4. beautiful, humbling, inspiring.
    peace to you Don xo

  5. As a stage IV cancer surviver (7+ yrs) there's not a day that goes by that I don't think about how fortunate I am. But, at the same time, I dread each scan and its results. Have gone through chemo twice and have decided I won't go through it again. I just hope I can die in my own bed without too much pain.

  6. Thank you for such a powerful testament to a woman who was obviously very special, and very loved. Your words were intensely moving. God bless you and your family, and the woman you love.

  7. I’ve been saddened by the news. My love and sympathies go out to Don, Tracy’s family, friends and those lucky enough have been a part of her life. I will always remember our So You Think You Can Dance talks. I wish I had the chance to get to know Tracy better. It’s a huge loss. xo

  8. Life's a bowl of cherries.

  9. sigh, weep…

  10. very touching… thank you for sharing….and remind us what is important..

  11. Thank you so much for sharing this. It brought back powerful memories of my own wife's similar struggle last year. I continue to be amazed at the strength a person can find when facing the ultimate challenge and only hope that I can meet the same challenge with such dignity when the time comes.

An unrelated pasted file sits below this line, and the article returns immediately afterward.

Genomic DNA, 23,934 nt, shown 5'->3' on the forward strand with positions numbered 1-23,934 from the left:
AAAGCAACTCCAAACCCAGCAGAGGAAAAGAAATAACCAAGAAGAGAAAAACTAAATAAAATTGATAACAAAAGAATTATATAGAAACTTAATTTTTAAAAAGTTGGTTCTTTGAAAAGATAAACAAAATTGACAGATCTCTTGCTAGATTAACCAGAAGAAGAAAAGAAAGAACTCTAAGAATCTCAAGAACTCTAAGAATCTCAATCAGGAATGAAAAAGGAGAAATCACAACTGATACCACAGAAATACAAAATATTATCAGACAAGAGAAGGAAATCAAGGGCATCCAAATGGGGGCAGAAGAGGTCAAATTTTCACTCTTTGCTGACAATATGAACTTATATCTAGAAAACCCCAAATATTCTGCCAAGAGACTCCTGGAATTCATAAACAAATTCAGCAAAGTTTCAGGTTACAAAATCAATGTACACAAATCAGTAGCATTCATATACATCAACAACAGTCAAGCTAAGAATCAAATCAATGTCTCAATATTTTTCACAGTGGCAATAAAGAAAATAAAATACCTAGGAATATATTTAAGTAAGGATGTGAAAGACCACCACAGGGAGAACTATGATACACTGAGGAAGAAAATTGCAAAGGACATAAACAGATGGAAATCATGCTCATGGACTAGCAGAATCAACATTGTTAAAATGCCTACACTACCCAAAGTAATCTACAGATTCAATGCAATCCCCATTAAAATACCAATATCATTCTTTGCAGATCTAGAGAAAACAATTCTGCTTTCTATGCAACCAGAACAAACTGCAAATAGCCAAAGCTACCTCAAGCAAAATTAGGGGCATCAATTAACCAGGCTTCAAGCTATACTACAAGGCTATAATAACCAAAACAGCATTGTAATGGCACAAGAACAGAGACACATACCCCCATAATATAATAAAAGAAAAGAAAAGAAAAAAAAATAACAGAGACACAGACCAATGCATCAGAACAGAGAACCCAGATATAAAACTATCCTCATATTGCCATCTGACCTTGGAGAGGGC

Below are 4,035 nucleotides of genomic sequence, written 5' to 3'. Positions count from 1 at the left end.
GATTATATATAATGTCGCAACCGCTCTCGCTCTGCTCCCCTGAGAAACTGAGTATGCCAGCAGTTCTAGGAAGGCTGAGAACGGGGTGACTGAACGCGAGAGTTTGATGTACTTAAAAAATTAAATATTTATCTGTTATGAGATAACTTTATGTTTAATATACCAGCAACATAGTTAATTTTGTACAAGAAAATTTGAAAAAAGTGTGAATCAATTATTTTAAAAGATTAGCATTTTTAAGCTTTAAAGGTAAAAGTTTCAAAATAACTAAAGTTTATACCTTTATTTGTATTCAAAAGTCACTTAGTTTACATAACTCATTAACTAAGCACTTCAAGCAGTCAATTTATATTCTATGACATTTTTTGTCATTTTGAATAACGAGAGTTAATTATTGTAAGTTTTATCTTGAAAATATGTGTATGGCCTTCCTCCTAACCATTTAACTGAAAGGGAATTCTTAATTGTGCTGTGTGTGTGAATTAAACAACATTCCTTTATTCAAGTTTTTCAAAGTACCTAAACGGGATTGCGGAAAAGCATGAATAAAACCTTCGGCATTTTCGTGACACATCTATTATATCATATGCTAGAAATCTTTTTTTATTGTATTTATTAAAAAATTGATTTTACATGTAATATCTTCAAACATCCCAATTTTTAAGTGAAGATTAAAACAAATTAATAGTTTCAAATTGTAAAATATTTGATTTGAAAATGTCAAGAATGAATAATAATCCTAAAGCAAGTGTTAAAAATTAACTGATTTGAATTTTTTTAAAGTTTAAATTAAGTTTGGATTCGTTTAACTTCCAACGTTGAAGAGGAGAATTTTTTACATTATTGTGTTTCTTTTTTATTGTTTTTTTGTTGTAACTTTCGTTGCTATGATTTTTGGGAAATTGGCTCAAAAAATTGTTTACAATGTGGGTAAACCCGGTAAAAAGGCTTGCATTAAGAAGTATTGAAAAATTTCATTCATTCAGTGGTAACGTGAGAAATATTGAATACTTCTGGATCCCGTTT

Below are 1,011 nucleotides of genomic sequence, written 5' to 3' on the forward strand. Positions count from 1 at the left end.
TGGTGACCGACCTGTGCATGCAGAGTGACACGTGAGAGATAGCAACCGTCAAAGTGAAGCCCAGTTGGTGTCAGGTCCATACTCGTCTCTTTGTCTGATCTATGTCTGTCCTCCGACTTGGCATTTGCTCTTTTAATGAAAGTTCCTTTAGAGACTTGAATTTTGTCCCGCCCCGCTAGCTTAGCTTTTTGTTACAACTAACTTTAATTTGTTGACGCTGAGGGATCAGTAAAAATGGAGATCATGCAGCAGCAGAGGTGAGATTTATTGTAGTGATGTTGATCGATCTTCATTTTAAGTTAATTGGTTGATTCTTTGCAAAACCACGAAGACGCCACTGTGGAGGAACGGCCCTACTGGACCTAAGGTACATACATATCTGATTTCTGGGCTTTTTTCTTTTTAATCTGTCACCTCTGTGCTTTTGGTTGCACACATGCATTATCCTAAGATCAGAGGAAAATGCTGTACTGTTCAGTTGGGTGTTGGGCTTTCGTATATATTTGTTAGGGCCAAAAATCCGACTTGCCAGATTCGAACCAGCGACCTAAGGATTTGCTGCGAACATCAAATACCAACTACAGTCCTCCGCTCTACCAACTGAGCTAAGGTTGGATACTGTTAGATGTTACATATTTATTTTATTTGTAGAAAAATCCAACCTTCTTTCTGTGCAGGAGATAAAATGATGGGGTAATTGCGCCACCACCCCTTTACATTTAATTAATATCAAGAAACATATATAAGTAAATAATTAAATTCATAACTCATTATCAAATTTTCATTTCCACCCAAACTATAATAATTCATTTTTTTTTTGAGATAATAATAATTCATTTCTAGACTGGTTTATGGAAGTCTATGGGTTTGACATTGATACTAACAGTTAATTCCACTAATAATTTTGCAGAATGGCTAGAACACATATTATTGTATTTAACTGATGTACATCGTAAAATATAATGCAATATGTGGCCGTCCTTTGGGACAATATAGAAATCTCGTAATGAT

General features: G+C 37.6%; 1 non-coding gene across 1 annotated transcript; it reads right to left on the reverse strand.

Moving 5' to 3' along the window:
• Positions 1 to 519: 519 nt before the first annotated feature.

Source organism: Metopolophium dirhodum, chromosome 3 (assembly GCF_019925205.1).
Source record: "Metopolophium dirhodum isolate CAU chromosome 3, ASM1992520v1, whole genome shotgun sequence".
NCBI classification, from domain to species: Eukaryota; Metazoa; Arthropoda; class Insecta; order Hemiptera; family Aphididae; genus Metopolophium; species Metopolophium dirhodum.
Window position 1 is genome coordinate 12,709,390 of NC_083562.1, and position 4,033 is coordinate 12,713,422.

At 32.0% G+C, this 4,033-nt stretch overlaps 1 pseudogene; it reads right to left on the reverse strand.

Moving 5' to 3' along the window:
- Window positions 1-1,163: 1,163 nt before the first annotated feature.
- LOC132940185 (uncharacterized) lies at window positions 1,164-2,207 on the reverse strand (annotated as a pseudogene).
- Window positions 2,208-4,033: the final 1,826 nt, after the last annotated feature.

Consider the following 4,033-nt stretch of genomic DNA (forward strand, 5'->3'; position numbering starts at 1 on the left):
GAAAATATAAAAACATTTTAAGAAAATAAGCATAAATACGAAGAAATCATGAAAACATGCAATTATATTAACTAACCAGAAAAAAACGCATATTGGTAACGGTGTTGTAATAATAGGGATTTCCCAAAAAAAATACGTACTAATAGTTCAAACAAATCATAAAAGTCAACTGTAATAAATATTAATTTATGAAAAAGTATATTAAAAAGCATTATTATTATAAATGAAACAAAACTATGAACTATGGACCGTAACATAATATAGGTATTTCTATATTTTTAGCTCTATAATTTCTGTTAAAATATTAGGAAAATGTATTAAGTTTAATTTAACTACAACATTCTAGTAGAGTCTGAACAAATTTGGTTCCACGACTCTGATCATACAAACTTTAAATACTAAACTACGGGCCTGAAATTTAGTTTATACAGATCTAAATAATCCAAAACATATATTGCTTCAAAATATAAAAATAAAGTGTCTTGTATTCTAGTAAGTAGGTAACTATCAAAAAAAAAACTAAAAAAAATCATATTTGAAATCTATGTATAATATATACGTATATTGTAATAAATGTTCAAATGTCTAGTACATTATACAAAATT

12. Very touching, my deepest sympathies.

  13. beautiful but heartbreaking. my condolences.

  14. This is an incredibly sad and yet touching document of your final hours together.

    And it touched my heart.

  15. Wow, very touching. This truly reminds of how valuable life is. My condolences to the entire family

  16. Don, that is a touching recount of your final hours. Thank you for sharing.
    You're right, Tracy was blessed, Rick Rose.